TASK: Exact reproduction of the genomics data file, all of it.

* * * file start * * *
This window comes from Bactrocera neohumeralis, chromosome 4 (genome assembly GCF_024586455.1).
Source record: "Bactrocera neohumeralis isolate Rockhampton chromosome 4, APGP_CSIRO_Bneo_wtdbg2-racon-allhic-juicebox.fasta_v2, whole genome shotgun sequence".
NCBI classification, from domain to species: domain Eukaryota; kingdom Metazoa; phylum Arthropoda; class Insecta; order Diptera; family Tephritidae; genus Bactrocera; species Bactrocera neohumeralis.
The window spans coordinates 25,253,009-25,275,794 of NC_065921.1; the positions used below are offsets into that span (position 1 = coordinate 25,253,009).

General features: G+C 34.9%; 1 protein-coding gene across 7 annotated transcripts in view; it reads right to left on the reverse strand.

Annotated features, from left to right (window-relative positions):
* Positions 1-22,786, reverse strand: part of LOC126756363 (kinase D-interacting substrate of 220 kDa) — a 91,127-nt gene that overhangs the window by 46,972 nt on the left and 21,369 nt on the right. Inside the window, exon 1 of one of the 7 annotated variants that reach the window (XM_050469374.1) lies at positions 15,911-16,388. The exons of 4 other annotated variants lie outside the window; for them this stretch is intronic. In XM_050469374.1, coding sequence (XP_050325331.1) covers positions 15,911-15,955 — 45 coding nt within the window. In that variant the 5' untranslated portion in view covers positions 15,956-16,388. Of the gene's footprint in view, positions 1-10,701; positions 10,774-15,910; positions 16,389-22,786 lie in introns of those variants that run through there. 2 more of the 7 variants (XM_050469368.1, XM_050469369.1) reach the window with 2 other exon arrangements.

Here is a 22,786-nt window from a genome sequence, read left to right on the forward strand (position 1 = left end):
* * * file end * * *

This window comes from Bactrocera neohumeralis, chromosome 4 (genome assembly GCF_024586455.1).
Source record: "Bactrocera neohumeralis isolate Rockhampton chromosome 4, APGP_CSIRO_Bneo_wtdbg2-racon-allhic-juicebox.fasta_v2, whole genome shotgun sequence".
NCBI classification, from domain to species: domain Eukaryota; kingdom Metazoa; phylum Arthropoda; class Insecta; order Diptera; family Tephritidae; genus Bactrocera; species Bactrocera neohumeralis.
The window spans coordinates 25,253,009-25,275,794 of NC_065921.1; the positions used below are offsets into that span (position 1 = coordinate 25,253,009).

General features: G+C 34.9%; 1 protein-coding gene across 7 annotated transcripts in view; it reads right to left on the reverse strand.

Annotated features, from left to right (window-relative positions):
* Positions 1-22,786, reverse strand: part of LOC126756363 (kinase D-interacting substrate of 220 kDa) — a 91,127-nt gene that overhangs the window by 46,972 nt on the left and 21,369 nt on the right. Inside the window, exon 1 of one of the 7 annotated variants that reach the window (XM_050469374.1) lies at positions 15,911-16,388. The exons of 4 other annotated variants lie outside the window; for them this stretch is intronic. In XM_050469374.1, coding sequence (XP_050325331.1) covers positions 15,911-15,955 — 45 coding nt within the window. In that variant the 5' untranslated portion in view covers positions 15,956-16,388. Of the gene's footprint in view, positions 1-10,701; positions 10,774-15,910; positions 16,389-22,786 lie in introns of those variants that run through there. 2 more of the 7 variants (XM_050469368.1, XM_050469369.1) reach the window with 2 other exon arrangements.

Here is a 22,786-nt window from a genome sequence, read left to right on the forward strand (position 1 = left end):